Last week, hundreds of traditional and online news outlets reported the news that none other than famed New York Times Pulitzer Prize winning columnist Maureen Dowd had mistakenly cribbed entire sections of a recent column from one of the web’s most widely read bloggers.

We’ve said it in this space time and again. With more than three-quarters of traditional journalists now reading the blogs for story ideas, bloggers are rapidly becoming – if they aren’t already – the assignment editors of the mainstream media. But now, in the many news rooms suffering from massive budget cuts and layoffs, it appears that a few bloggers have also moved over to the copy desk.

Yesterday, the Times was forced to issue a correction to Dowd’s column because she “failed to attribute a paragraph” to Talking Points Memo blogger Josh Marshall. While Dowd maintains that the gaffe was an honest mistake, whether she intentionally plagiarized Marshall’s work is irrelevant.

What this incident points to is a rapidly emerging trend where the stalwarts of the online realm – comprised mainly of the more than 100 million bloggers online today – are not only providing the topics covered by the traditional media dinosaurs; they are, in many cases, driving the content of commentary as well.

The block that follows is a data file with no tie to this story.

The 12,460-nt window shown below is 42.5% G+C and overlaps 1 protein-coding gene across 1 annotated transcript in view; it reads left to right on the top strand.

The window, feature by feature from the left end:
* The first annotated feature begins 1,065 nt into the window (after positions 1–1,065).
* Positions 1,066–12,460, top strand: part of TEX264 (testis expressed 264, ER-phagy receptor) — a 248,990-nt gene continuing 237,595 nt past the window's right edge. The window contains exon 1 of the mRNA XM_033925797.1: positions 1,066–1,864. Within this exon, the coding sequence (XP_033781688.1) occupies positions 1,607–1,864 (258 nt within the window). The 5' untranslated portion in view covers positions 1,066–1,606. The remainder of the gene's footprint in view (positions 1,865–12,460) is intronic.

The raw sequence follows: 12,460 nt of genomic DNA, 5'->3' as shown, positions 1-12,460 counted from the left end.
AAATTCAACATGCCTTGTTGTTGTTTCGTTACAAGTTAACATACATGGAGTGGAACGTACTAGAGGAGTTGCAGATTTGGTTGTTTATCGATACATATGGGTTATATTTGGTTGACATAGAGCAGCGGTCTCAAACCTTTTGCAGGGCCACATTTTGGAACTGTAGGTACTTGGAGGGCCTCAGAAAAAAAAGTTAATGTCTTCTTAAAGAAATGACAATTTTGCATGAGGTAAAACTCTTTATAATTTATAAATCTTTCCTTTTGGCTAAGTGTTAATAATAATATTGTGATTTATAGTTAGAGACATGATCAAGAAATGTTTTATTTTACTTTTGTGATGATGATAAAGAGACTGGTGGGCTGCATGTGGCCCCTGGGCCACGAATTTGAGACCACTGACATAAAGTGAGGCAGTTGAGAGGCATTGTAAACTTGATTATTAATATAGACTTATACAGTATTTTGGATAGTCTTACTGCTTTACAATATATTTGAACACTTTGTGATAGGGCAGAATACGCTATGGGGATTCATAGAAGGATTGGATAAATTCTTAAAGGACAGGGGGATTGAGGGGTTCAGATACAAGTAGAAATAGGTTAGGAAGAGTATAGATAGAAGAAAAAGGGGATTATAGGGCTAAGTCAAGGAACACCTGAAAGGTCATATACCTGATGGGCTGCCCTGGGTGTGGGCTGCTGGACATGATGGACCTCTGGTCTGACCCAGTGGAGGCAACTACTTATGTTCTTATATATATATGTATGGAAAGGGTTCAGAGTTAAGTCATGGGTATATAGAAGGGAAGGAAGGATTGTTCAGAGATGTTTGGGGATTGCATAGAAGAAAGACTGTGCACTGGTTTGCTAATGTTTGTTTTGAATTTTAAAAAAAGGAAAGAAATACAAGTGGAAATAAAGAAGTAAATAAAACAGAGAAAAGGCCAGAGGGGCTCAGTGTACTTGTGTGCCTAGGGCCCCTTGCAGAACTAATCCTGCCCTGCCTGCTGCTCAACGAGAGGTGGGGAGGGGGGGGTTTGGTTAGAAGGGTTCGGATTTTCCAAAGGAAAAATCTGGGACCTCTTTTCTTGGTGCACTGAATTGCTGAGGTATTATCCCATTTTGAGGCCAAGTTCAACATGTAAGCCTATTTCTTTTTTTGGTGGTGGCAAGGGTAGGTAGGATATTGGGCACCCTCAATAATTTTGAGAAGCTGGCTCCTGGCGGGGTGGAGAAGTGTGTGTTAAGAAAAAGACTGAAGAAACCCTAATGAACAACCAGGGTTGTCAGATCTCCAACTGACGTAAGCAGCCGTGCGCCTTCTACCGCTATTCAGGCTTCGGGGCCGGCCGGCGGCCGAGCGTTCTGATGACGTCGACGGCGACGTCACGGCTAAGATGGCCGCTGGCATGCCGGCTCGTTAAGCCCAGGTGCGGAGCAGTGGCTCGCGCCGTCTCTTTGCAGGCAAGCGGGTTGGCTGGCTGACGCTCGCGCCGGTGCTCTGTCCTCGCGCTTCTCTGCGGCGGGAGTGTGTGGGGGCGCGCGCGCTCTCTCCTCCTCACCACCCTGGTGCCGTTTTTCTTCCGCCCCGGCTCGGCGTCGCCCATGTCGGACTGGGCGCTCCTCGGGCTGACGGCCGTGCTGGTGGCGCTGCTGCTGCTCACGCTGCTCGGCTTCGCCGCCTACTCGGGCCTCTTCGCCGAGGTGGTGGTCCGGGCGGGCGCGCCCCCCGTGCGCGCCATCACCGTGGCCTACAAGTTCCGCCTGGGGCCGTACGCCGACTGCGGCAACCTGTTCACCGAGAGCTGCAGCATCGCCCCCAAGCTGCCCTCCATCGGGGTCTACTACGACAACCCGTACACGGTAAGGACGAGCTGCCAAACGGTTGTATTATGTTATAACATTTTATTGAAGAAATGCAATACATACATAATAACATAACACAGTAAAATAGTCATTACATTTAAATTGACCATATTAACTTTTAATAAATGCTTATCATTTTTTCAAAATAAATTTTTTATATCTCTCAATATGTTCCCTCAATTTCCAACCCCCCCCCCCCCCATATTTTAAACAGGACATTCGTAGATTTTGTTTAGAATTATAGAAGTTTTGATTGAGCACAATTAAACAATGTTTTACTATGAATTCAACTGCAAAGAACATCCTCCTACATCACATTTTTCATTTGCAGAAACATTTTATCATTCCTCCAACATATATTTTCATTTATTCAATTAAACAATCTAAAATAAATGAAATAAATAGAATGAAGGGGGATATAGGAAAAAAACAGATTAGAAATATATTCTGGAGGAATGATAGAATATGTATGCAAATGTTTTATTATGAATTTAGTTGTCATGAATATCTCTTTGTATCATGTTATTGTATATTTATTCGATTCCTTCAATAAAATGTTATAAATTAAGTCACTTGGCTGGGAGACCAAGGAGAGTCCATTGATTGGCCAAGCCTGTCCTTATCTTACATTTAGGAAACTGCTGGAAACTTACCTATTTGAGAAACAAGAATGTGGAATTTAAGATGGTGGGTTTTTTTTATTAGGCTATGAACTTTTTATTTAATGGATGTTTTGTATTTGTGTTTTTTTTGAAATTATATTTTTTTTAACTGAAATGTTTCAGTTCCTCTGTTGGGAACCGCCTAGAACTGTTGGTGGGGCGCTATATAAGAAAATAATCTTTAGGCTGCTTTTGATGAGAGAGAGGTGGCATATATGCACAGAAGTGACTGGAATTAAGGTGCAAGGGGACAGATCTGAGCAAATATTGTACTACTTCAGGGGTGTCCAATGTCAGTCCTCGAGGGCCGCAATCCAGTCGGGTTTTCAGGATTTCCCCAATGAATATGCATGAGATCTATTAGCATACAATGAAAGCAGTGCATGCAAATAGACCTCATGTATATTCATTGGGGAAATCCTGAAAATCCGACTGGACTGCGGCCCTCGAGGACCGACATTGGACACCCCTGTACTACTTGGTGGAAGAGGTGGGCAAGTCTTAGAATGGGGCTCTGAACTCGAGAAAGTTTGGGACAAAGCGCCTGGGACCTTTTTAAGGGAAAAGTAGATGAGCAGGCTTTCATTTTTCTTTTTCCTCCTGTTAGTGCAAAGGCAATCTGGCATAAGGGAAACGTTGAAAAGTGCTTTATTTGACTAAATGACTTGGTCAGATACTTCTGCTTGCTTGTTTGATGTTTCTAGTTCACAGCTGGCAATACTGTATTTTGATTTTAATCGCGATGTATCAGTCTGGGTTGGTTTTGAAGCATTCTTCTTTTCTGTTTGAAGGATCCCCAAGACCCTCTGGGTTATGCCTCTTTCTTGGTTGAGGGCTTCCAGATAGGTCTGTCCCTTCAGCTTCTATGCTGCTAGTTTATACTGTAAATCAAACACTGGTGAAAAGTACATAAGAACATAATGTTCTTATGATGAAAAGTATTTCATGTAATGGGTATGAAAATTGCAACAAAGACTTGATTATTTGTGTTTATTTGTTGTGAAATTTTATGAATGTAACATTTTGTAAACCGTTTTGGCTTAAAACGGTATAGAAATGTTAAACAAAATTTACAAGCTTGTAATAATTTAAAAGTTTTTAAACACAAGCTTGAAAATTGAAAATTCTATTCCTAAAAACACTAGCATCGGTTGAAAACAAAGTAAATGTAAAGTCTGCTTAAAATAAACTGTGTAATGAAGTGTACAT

The lesson from Dowd’s foray into the blogosphere: It is absolutely essential to understand just how radically the art of public relations has changed in the Digital Age.

In today’s communications environment, any strategy relying exclusively on traditional media to advance proactive messaging, protect reputations, and establish market dominance simply will not work.

Today, those that fail to implement comprehensive earned online reputation management and branding programs are not only missing out on an effective development opportunity with proven ROI; they are also opening themselves to potentially devastating reputational damage from online attacks and consumer criticism.

Simply put, if Maureen Dowd is watching the blogs, shouldn’t you be watching them too?

[This article originally appeared on]

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